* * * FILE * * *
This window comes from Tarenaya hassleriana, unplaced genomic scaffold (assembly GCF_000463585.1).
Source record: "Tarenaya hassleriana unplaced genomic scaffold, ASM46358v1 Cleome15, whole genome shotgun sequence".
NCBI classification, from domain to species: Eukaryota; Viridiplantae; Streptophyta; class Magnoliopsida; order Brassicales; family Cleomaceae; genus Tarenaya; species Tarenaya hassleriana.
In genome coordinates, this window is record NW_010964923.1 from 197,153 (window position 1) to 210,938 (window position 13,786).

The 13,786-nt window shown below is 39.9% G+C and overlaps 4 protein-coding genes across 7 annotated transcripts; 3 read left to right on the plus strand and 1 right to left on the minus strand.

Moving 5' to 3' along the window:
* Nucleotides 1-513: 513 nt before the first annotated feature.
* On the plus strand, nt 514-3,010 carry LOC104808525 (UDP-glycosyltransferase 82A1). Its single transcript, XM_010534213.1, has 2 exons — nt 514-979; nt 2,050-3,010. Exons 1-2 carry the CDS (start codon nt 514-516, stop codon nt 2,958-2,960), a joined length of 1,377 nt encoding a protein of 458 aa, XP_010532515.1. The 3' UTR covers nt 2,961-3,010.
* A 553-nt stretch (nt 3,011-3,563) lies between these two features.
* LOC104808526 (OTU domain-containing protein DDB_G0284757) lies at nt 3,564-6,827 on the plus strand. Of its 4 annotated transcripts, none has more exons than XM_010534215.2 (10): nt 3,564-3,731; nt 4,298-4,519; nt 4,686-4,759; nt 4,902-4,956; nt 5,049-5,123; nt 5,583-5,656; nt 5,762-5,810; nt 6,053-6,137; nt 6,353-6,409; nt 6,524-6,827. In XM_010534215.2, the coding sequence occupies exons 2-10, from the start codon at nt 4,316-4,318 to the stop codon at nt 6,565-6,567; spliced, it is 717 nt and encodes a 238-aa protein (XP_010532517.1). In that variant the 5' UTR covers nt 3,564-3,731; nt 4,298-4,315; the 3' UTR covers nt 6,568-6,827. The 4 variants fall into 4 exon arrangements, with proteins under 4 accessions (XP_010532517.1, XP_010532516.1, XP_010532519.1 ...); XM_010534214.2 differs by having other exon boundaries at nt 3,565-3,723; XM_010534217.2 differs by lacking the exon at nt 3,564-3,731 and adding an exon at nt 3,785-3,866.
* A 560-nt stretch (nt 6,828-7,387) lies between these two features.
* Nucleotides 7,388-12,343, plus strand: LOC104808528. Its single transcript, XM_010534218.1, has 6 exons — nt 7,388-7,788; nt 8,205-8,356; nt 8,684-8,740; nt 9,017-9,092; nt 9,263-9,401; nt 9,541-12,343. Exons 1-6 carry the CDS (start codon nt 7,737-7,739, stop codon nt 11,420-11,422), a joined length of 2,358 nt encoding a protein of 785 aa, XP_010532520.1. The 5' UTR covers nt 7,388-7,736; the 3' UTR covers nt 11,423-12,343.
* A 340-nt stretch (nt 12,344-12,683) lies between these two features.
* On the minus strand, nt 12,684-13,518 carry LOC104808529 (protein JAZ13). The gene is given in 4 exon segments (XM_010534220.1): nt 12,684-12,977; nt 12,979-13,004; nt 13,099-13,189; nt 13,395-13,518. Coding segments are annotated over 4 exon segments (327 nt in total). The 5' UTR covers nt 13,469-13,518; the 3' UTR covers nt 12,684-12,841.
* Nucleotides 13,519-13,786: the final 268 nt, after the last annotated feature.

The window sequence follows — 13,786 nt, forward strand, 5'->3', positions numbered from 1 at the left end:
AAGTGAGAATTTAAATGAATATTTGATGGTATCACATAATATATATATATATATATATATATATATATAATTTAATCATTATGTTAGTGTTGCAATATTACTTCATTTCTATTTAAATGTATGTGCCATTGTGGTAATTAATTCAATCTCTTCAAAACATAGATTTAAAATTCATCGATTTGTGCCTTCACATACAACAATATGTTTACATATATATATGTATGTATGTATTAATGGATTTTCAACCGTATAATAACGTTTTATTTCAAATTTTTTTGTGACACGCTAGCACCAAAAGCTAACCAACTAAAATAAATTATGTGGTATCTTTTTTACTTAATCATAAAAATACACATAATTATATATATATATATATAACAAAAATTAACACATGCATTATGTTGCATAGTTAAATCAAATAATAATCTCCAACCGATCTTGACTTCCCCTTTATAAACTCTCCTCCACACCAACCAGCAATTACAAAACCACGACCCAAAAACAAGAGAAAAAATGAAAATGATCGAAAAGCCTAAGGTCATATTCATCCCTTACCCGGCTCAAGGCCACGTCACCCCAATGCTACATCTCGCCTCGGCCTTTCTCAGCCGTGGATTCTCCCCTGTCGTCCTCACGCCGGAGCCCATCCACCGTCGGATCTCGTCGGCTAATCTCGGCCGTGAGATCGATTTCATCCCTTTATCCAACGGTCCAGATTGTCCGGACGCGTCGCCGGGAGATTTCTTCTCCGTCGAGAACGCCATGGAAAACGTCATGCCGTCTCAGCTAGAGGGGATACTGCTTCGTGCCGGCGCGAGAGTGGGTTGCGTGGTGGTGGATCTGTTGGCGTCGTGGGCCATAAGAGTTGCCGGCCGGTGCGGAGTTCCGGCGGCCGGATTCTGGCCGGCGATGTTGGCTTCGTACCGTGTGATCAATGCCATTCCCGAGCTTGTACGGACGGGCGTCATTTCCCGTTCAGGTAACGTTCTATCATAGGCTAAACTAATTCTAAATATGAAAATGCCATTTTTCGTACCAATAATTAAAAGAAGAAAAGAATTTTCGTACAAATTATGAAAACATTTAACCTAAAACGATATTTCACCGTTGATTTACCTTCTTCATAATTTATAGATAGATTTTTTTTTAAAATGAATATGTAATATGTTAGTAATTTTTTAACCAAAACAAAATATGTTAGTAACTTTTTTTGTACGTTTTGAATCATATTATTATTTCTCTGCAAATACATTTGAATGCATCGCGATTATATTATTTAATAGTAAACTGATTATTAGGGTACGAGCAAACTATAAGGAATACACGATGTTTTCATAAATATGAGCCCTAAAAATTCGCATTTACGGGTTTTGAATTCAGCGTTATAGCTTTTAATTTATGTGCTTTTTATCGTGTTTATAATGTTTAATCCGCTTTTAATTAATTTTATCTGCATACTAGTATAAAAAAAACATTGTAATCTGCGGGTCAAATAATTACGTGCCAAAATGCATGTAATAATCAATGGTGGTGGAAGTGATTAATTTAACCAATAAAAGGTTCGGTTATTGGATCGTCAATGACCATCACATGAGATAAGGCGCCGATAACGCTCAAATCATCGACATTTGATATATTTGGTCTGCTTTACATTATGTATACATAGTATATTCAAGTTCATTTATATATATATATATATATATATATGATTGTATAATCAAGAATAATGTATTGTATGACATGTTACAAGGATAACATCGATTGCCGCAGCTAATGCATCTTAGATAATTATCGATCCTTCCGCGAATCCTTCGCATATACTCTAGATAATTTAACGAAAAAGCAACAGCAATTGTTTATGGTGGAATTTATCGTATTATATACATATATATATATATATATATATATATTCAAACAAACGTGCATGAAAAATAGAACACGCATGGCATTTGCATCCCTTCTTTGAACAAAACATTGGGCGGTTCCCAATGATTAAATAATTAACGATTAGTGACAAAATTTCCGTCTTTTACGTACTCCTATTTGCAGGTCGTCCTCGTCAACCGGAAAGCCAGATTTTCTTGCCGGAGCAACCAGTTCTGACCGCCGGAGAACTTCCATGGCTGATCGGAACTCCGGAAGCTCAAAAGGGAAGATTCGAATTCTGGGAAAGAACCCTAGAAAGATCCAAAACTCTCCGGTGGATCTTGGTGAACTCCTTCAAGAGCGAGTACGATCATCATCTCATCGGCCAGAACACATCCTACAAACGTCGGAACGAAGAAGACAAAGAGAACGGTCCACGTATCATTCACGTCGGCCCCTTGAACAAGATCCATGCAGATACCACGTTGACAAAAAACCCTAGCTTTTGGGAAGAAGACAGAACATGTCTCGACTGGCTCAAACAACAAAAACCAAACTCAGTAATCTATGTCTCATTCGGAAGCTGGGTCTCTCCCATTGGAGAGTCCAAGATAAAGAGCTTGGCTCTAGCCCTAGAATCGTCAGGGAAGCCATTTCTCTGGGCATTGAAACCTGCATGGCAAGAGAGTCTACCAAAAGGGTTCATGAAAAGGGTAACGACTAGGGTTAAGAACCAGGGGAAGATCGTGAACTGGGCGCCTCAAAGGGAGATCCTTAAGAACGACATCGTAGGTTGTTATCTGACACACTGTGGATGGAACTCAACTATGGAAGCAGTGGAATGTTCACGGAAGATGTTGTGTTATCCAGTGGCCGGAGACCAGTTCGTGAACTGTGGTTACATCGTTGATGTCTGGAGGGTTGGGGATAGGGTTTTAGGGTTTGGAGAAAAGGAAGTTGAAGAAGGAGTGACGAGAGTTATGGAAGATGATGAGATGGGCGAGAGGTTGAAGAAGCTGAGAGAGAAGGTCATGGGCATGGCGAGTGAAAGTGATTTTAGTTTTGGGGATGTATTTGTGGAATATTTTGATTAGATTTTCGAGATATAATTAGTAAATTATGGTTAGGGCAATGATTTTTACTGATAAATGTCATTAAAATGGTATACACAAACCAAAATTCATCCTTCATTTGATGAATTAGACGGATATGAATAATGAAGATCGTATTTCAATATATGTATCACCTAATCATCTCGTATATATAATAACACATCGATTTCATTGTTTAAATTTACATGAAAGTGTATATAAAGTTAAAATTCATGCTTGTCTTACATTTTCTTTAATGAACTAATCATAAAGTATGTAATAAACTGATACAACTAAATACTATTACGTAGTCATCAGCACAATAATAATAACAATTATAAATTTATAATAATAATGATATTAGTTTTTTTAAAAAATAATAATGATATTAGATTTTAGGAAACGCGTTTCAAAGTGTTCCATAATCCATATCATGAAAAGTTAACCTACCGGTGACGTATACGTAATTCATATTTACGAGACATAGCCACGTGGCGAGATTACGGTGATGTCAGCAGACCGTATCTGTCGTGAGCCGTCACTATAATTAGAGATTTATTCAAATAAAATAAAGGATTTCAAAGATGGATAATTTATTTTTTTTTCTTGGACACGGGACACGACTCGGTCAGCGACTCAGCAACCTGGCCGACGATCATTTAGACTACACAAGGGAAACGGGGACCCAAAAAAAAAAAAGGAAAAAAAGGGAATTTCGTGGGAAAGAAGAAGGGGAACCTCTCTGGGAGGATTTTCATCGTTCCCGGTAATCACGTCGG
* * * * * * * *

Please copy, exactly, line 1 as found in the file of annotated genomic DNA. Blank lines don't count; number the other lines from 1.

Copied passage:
This window comes from Tarenaya hassleriana, unplaced genomic scaffold (assembly GCF_000463585.1).